Monday, 12 July 2010
I am a regular follower of another geological blog called 'Geotripper' by a guy called Garry Hayes, a teacher of geology at Modesto Junior College in the USA and enjoy dipping into his prolific, enlightening and entertaining 'geoblogs'.
But a recent blog rather took me by surprise. Entitled "Ten Overrated Places to See Before You Die...Part Two" , imagine my shock on finding that the subject of this award, was Grand Canyon South Rim!!!
What? Are you mad? Before I comment further, take a look at his post here.
Grand Canyon at dawn from Bright Angel Lodges.
Overrated? I really don't think so!
(Photo by Alyn)
What Garry is referring to is 'the South Rim experience' and to a degree he is right. With around 277 miles of canyon to play with, tourist access is limited to only a few select places. As a visitor myself in 2008, I was surprised and I must say relieved to find that there is little in the way of development of Grand Canyon. As I understand it there are the lodges and apartments at Grand Canyon Village, a smaller development on the North Rim and also Phantom Ranch at the bottom of the canyon. Other than a few camp sites, that is about it and thank heavens for that say I. Can you imagine the horror of a multitude of 'Grand Canyon Skywalks' or similar crass developments littering this beautiful place?
So, Grand Canyon National Park saw fit to channel the tourist invasion into this one place. But is the whole South Rim experience spoiled as a result? Well, I can only relate my own experience. As a citizen of the UK, the trip over to Arizona constituted the 'trip of a lifetime' and yes, was on my list of those essential "places to visit before you die". What I wanted was a way for my family and my mother-in-law to stay as close to the Canyon as possible and at the very least get a feel for this wonderous place.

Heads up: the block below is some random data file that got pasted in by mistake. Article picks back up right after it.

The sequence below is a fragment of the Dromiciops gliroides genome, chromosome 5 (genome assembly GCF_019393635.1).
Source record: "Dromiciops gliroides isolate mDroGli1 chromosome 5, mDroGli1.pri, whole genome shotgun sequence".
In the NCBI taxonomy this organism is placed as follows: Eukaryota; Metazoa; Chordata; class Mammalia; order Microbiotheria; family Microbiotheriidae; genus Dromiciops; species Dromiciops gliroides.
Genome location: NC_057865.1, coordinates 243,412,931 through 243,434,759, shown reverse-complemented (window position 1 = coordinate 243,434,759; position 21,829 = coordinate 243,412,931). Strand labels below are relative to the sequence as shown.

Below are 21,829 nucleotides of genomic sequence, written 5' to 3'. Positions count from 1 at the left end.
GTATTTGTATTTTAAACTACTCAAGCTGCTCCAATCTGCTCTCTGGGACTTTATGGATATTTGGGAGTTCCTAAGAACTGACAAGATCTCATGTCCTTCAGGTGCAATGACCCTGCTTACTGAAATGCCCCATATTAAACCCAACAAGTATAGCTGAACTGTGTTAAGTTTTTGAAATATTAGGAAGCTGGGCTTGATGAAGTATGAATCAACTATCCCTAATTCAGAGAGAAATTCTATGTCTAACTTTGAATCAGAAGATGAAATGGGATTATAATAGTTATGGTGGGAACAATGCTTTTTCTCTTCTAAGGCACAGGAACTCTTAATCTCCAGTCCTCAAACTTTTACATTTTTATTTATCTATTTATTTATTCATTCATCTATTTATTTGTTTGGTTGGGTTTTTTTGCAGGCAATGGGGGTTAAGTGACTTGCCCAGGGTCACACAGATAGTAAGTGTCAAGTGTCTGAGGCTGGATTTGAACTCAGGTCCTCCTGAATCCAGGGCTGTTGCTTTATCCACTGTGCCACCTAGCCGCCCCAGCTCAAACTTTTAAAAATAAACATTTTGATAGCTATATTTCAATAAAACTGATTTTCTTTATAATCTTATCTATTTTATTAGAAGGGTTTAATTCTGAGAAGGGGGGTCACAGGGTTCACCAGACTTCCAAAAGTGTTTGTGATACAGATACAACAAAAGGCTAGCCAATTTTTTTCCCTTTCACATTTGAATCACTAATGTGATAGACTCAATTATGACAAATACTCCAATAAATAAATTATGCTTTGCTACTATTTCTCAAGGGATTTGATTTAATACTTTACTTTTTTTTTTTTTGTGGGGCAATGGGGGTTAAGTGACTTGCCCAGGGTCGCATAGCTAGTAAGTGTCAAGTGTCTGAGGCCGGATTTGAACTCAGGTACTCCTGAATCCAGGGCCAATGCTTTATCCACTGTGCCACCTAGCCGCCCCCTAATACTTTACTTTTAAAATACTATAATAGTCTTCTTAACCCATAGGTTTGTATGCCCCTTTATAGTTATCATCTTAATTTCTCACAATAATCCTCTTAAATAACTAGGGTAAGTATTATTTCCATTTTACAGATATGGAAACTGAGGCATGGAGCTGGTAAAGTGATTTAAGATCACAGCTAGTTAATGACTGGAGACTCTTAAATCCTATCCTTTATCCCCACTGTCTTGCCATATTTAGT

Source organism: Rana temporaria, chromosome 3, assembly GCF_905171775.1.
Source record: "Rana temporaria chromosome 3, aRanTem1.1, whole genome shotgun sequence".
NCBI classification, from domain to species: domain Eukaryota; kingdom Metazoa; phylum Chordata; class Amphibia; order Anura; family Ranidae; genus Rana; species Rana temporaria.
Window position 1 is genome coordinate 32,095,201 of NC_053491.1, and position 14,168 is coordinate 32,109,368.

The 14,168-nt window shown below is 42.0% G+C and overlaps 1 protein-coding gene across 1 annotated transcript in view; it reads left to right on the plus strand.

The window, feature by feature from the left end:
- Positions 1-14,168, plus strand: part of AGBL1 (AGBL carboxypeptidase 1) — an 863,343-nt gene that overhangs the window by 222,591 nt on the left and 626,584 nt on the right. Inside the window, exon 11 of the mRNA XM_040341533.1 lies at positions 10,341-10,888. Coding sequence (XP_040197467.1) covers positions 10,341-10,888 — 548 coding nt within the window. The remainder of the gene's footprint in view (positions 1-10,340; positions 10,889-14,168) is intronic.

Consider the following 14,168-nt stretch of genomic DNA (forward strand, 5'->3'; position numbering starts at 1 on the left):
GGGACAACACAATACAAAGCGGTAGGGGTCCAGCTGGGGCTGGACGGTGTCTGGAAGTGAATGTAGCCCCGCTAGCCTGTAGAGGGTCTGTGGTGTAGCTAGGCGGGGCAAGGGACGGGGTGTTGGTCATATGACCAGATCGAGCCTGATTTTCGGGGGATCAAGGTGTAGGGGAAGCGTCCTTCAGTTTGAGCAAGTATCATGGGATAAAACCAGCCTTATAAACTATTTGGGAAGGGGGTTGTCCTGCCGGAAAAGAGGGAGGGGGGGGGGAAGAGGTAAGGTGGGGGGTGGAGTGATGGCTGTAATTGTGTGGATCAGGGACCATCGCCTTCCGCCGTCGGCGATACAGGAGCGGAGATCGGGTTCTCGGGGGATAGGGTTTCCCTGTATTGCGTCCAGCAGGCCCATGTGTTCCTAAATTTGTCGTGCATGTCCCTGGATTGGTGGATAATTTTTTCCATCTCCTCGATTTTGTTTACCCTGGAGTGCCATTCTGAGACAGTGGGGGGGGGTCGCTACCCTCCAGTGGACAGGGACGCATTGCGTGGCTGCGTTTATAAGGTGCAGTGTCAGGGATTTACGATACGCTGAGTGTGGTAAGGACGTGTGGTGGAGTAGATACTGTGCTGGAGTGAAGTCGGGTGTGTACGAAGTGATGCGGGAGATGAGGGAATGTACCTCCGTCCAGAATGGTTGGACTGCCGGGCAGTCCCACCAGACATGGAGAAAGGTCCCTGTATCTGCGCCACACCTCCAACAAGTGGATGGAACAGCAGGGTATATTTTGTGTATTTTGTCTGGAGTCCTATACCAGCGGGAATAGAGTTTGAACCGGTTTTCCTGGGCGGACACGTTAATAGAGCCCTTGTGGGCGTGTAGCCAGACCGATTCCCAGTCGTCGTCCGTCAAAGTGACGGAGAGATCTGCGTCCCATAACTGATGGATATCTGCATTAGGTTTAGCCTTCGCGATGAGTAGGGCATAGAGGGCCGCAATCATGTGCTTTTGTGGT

From L-R: Diane, Amy, Me, Ruth and Anna-Ruth outside our Bright Angel Lodge
(Photo by Alyn)
Well, we stayed in the magnificent Bright Angel Lodges, literally only yards from the Canyon edge. And just a short walk away is the Bright Angel Restaurant where the most magnificent breakfast in the world awaits! One simply cannot 'overrate' their breakfast potatoes, sourdough toast and endless coffee, no Sir!
But I do understand where Garry is coming from. Sure, hoards of camcorder wielding folks hop off the bus in their droves, gaze over the canyon edge, pose for the obligatory photo with canyon backdrop, say "Gee, isn't it lovely" and then hop back on the bus and head for Vegas. For many, that is it. An afternoon's hop along the South Rim viewpoints, a photo at each and prescious little else.
Evening bus tour of the South Rim viewpoints
(Photo by Alyn)
But for so many more, a visit to the South Rim of Grand Canyon is just the start of a whole lot more. As Gary points out, it is impossible to grasp the sheer magnitude of Grand Canyon just by standing at the edge and looking over. When you look at just the Kaibab Limestone layer for example and realise that this layer alone is about 300 feet thick, you may then get an appreciation of the scale a little. So I am left with a longing to revisit and take a hike through at least a part of it. One day my friends, one day . . .
For countless others, they do just that. Hikes, canyon raft trips, camping etc, etc. So in my view, the Grand Canyon South Rim experience can serve as an introduction to the Grand Canyon. For some it is nothing but a single day out. But for many others though it can be a life changing experience and prove to be the start of something special, be it an appreciation of geology or even the feeling of being a little closer to God.
Cheers for now!